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Home :: First Aid

Anaphylactic shock


Allergic Reactions
Anaphylactic Shock
Animal Bites
Bandages Slings
Burns and Scalds
Cardiac Arrest
Diabetic Coma
Facial Fracture
Febrile Convulsions
Fracture around the Elbow
Fracture of the Hip and Leg
Fracture of the Lower Jaw
Fracture of the Skull
Fracture of the Spine
Fracture of the Upper Arm
Fracture of the Upper Limb
Heart Attack
Heat Exhaustion
Insect Stings
Open Fracture
Snake Bites

1. Does the casualty's .skin have a rash or red blotches (hives)?

2. Is there any swelling on any part of the casualty's body, but particularly on the face, the lips or the tongue?

3. Is he or she having difficulty in breathing? This may indicate swelling in the airway.

4. Is he or she experiencing tightness in his chest?

5. Is the skin color normal or does it appear grayish or even blue?

6. Is the casualty unconscious or suffering from seizures?

7. Can the pulse be felt? Is it weak or rapid?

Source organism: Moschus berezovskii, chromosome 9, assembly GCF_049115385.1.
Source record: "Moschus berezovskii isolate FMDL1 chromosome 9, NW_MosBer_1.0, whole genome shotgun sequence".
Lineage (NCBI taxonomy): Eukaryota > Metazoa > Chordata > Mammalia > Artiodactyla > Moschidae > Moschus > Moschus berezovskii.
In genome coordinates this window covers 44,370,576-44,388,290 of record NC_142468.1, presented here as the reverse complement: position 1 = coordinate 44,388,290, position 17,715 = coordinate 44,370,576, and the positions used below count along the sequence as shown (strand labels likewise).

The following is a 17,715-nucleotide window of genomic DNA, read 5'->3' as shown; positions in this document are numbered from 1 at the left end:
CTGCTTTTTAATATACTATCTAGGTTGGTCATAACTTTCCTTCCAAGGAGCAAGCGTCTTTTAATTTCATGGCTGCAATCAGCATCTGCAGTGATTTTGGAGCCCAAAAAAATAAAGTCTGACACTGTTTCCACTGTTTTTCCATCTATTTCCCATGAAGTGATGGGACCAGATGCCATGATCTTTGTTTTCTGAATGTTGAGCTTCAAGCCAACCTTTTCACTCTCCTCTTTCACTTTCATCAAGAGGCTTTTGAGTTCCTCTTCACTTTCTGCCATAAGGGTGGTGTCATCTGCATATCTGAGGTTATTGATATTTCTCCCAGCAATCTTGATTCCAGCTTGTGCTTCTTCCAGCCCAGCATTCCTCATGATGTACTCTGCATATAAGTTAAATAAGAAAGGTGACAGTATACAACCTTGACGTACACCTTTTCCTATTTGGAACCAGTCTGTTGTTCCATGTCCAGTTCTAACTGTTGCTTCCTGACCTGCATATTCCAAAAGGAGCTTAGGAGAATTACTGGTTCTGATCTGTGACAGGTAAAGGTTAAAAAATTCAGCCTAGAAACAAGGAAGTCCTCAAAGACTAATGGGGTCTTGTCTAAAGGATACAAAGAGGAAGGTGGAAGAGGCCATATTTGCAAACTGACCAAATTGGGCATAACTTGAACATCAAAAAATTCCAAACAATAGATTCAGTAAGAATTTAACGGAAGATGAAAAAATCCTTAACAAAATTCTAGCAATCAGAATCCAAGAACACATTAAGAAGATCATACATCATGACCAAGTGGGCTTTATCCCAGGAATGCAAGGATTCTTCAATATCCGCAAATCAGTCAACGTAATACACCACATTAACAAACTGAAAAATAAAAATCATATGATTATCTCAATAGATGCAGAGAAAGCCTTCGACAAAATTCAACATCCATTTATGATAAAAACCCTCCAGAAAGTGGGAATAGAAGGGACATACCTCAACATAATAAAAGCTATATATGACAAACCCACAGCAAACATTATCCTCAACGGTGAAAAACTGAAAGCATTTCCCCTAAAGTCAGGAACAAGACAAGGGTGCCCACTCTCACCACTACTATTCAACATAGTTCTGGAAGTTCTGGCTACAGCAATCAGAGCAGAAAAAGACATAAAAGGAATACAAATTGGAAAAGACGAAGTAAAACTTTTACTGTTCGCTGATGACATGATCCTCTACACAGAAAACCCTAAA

Any of the above symptoms can develop within a few moments of the initial exposure to the allergen. The treatment for severe anaphylactic shock is the administration of the drug adrenaline and of oxygen. Increasingly, allergy sufferers identified as being at risk of anaphylactic shock will be issued with pre-packed injections of adrenaline that are quick and simple to use, so it is sensible to check whether or not your casualty is thus equipped. Otherwise, there is no specific treatment other than remaining with your casualty until medical help arrives.

He or she should be kept in a comfortable upright position to assist breathing, unless he or she loses consciousness, in which case the recovery position is preferred to keep the airway open